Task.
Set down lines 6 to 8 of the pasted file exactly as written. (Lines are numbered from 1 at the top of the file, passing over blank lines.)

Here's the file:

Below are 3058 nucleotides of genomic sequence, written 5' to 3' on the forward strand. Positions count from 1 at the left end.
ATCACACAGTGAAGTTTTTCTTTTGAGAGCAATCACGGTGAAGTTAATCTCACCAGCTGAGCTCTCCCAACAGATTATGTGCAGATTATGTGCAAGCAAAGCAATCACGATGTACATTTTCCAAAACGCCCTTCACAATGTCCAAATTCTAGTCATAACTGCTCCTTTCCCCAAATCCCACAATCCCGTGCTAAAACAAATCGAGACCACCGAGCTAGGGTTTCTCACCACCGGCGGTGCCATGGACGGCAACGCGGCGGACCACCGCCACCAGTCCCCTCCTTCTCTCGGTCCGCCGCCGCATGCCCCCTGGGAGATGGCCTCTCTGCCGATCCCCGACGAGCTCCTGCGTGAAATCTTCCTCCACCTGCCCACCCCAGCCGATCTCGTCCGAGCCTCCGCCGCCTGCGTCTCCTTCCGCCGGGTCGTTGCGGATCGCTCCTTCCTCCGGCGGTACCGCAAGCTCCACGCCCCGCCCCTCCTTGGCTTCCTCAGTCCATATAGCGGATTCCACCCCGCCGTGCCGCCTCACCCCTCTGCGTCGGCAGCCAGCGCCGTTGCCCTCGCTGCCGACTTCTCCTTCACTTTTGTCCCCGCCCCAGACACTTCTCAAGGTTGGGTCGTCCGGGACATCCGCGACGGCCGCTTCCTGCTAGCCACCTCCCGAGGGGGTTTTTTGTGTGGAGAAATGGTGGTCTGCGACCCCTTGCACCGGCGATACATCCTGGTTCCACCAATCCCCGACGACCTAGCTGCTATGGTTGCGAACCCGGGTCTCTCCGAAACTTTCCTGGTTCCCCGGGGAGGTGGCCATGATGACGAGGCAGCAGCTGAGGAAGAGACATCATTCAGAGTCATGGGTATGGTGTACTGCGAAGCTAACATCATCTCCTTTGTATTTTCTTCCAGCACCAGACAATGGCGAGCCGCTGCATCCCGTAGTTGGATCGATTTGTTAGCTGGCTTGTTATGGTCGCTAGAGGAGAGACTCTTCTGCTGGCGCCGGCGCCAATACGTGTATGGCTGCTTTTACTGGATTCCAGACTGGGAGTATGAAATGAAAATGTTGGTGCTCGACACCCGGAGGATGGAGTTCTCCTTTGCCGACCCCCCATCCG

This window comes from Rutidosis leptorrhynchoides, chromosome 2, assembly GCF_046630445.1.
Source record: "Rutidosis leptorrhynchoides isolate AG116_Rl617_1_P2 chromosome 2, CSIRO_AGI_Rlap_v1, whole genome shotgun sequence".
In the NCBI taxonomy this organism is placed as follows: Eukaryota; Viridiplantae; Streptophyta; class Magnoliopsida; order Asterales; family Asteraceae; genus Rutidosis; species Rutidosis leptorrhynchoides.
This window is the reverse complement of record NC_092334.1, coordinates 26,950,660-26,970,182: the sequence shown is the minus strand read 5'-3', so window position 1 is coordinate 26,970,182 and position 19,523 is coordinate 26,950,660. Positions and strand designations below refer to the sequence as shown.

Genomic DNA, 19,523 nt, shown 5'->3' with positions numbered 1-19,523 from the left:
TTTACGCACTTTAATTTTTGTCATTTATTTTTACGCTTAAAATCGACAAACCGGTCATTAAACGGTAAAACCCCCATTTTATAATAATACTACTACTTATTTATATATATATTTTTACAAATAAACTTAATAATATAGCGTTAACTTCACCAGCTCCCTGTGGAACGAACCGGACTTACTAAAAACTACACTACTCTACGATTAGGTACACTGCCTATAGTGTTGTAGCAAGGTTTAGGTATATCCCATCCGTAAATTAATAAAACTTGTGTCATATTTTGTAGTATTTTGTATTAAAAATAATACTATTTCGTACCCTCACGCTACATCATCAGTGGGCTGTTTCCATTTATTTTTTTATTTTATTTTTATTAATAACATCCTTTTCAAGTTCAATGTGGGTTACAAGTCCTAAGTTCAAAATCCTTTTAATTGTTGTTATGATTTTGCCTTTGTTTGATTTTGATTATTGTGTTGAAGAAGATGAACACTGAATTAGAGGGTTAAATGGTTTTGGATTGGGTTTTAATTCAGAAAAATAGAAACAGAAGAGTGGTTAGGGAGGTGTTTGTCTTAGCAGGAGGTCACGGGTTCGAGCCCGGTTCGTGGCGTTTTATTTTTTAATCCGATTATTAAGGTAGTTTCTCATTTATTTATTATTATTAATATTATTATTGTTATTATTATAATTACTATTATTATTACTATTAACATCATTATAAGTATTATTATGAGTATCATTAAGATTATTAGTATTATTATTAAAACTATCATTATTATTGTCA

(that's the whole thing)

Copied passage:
This window is the reverse complement of record NC_092334.1, coordinates 26,950,660-26,970,182: the sequence shown is the minus strand read 5'-3', so window position 1 is coordinate 26,970,182 and position 19,523 is coordinate 26,950,660. Positions and strand designations below refer to the sequence as shown.

Genomic DNA, 19,523 nt, shown 5'->3' with positions numbered 1-19,523 from the left:
TTTACGCACTTTAATTTTTGTCATTTATTTTTACGCTTAAAATCGACAAACCGGTCATTAAACGGTAAAACCCCCATTTTATAATAATACTACTACTTATTTATATATATATTTTTACAAATAAACTTAATAATATAGCGTTAACTTCACCAGCTCCCTGTGGAACGAACCGGACTTACTAAAAACTACACTACTCTACGATTAGGTACACTGCCTATAGTGTTGTAGCAAGGTTTAGGTATATCCCATCCGTAAATTAATAAAACTTGTGTCATATTTTGTAGTATTTTGTATTAAAAATAATACTATTTCGTACCCTCACGCTACATCATCAGTGGGCTGTTTCCATTTATTTTTTTATTTTATTTTTATTAATAACATCCTTTTCAAGTTCAATGTGGGTTACAAGTCCTAAGTTCAAAATCCTTTTAATTGTTGTTATGATTTTGCCTTTGTTTGATTTTGATTATTGTGTTGAAGAAGATGAACACTGAATTAGAGGGTTAAATGGTTTTGGATTGGGTTTTAATTCAGAAAAATAGAAACAGAAGAGTGGTTAGGGAGGTGTTTGTCTTAGCAGGAGGTCACGGGTTCGAGCCCGGTTCGTGGCGTTTTATTTTTTAATCCGATTATTAAGGTAGTTTCTCATTTATTTATTATTATTAATATTATTATTGTTATTATTATAATTACTATTATTATTACTATTAACATCATTATAAGTATTATTATGAGTATCATTAAGATTATTAGTATTATTATTAAAACTATCATTATTATTGTCA